Coyote Blog ponders whether the web demands new PR technologies, with corporate PR departments left in the dust by the web. The clipping service era is over, but hey, we have the technology. We can replace the clipping service, make it better than it was. Better, more timely, and more comprehensive.
On a similar note of technological and market change, Russell Buckley at Mobile Technology Weblog discusses media fragmentation and the state of denial still prevailing in the advertising industry. Better to take a lesson from those RIAA folks, embracing change and technology, being creative.
First Call has written a series of posts about the consumer electronics market, and the business impact that private label products will have on the key suppliers and retailers. Follow the links for the additional parts of the series when you get there.
Futurist Watts Wacker recently gave me an exclusive interview in which he outlined the 4 major trends that will heat up in 2005 and beyond, and the 6 trends influencing small business. Normally you have to pay to listen to Watts, but at Small Business Trends you can read what he says for free.
“It’s one thing for Goldman to explain that they’ve gone from 50,000-share blocks every month to 500,000-share blocks every week, ergo they need capital or they’ll be swamped; it’s another issue entirely for Lazard to meekly explain that they’ve replaced their Rolodexes with Palm Pilots and could they please have nearly a billion dollars to smooth the transition?” In this post, I complain about the Lazard IPO — and not just because I’m a traditionalist who hates to see a great partnership go public.
Continuing on the convergence of alcohol and markets, Adam Crouch at The Raw Prawn tells a tale of vodka arbitrage in two different forms. It’s all about smuggling legal goods to evade tariffs, plus saving money by creatively turning lower end into higher end product.
I had considered chasing down and linking some of the posts that have been out there recently on the topic of social security. For instance, Viking Pundit posted on it here and here and, before the other two, the one that made me think about it as an in-CotC roundup possibility, here.
Well, Scrivener.net helped me out with an extensive post that asks the urgent question: Is the Social Security Trust Fund worth less than zero?
Why would anyone get that idea? It has everything to do with the fact that the only place the government is allowed to “invest” to build the “fund” is in its own securities. Financing deficit spending now, which will have to be covered somehow later. Well, I’ll stop and let you read the entry, not my take on the topic.
Speaking of government spending and antics, Interested-Participant points to the oddity of Cleveland, Ohio’s mayor creating a “sustainability programs manager” to educate city employees on environmental sustainability.
One way to look at the trade deficit is as a “hard currency services export industry.” Dollars are useful to foreigners as a unit of account, a medium of exchange, and a store of value. So foreigners are happy to send us goods in exchange for dollars. Since demand for hard currency is likely to keep growing, the trade deficit may be (for better or worse) more sustainable than is usual assumed.
Paul Noonan at The Electric Commentary writes about publicly financed stadium deals, and why he believes many economists argue unfairly against them. It’s an interesting switch from the usual opposition to such deals.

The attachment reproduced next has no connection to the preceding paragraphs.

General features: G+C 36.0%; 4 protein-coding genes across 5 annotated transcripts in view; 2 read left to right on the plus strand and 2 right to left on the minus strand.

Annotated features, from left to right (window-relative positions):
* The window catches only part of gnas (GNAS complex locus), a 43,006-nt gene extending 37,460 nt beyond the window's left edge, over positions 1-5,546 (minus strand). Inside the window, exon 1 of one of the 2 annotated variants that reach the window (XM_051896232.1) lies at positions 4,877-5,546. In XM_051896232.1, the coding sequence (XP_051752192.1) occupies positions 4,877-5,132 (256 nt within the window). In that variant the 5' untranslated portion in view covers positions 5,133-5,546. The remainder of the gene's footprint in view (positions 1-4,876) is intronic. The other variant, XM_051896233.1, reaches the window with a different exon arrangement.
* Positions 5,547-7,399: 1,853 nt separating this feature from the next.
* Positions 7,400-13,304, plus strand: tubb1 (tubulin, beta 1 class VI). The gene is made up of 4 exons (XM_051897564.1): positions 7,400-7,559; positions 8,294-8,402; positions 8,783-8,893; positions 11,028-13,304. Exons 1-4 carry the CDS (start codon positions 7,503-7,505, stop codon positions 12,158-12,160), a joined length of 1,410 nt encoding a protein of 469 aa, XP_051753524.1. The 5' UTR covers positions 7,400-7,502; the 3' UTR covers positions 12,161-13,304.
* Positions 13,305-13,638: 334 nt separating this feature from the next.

How much attention do I pay to sports? I wasn’t even aware there was an NHL lockout. The Meatriarchy has been paying attention though, and writes about the current labor dispute, “and the feeble attempts by sports media types to paint the players as paragons of the free market.”
I could use some coffee by this point in compiling CotC for posting in the wee hours. I guess a coffee market post will have to do, even if it concerns Starbucks. I find their coffee almost undrinkable, so I get to avoid the silly size designations, and people finding a personality in coffee, shades of You’ve Got Mail with Meg Ryan.
James Joyner writes at Outside the Beltway regarding the economics of home ownership, with some links to others on the topic, and commenters contributions. Is there a housing bubble? That question is always of great interest to me, and my thinking tends toward “probably,” yet it hasn’t shown signs of slowing down soon. Will the Fed’s latest moves change that? Guess we’ll find out, but for now it’s always fun to speculate and hypothesize this way and that.
In a rather unusual entry, SMB Trendwire has submitted an audio post (the included link goes to a text post introducing the audio). In it, Dr. Jeff Cornwall discusses his work with entrepreneurs and what he calls the “Five Myths of Entrepreneurism.”
Speaking of Guy Kawasaki reviews, one has been entered this week. Steve Rucinski at Small Business CEO speaks from experience at a failed business when he recommends the book and its advice, especially praising how it is organized.
Wayne Hurlbert, at the always interesting Blog Business World, believes that entrepreneurship should be embraced by bloggers, and that starting a small or micro-business should be among our goals. Sounds reasonable to me. He adds some advice for motivating yourself in that direction.
Finally, I thought I’d add a shout out to various posts that talk about the concept of, opinions about, and issues surrounding minimum wage or living wage laws and proposals. It seems to have been up there with social security problems and reform as a popular topic of late. So here are:
And BusinessPundit, which was the first one I saw mentioning it.